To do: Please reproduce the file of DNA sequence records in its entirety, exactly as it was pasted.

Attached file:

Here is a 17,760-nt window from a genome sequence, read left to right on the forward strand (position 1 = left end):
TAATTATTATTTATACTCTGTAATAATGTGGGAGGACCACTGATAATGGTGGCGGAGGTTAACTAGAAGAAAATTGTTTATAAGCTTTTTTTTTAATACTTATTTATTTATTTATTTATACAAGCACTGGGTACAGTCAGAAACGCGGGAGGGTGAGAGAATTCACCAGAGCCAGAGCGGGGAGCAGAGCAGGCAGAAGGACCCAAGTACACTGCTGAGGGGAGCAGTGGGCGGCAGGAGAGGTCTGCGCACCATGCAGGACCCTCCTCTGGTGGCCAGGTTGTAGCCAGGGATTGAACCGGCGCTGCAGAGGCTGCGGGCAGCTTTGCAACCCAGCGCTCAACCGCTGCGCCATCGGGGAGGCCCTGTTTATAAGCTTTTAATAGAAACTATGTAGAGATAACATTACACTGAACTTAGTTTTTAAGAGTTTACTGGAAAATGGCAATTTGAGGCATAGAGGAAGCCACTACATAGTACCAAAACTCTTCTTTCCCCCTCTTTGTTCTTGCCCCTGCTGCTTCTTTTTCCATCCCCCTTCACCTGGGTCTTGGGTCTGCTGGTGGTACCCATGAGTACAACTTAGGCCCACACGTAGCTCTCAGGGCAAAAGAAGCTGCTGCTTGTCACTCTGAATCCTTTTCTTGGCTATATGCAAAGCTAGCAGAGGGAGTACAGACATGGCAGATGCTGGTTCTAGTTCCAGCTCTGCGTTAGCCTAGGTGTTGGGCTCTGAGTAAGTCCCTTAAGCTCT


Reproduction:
Here is a 17,760-nt window from a genome sequence, read left to right on the forward strand (position 1 = left end):
TAATTATTATTTATACTCTGTAATAATGTGGGAGGACCACTGATAATGGTGGCGGAGGTTAACTAGAAGAAAATTGTTTATAAGCTTTTTTTTTAATACTTATTTATTTATTTATTTATACAAGCACTGGGTACAGTCAGAAACGCGGGAGGGTGAGAGAATTCACCAGAGCCAGAGCGGGGAGCAGAGCAGGCAGAAGGACCCAAGTACACTGCTGAGGGGAGCAGTGGGCGGCAGGAGAGGTCTGCGCACCATGCAGGACCCTCCTCTGGTGGCCAGGTTGTAGCCAGGGATTGAACCGGCGCTGCAGAGGCTGCGGGCAGCTTTGCAACCCAGCGCTCAACCGCTGCGCCATCGGGGAGGCCCTGTTTATAAGCTTTTAATAGAAACTATGTAGAGATAACATTACACTGAACTTAGTTTTTAAGAGTTTACTGGAAAATGGCAATTTGAGGCATAGAGGAAGCCACTACATAGTACCAAAACTCTTCTTTCCCCCTCTTTGTTCTTGCCCCTGCTGCTTCTTTTTCCATCCCCCTTCACCTGGGTCTTGGGTCTGCTGGTGGTACCCATGAGTACAACTTAGGCCCACACGTAGCTCTCAGGGCAAAAGAAGCTGCTGCTTGTCACTCTGAATCCTTTTCTTGGCTATATGCAAAGCTAGCAGAGGGAGTACAGACATGGCAGATGCTGGTTCTAGTTCCAGCTCTGCGTTAGCCTAGGTGTTGGGCTCTGAGTAAGTCCCTTAAGCTCT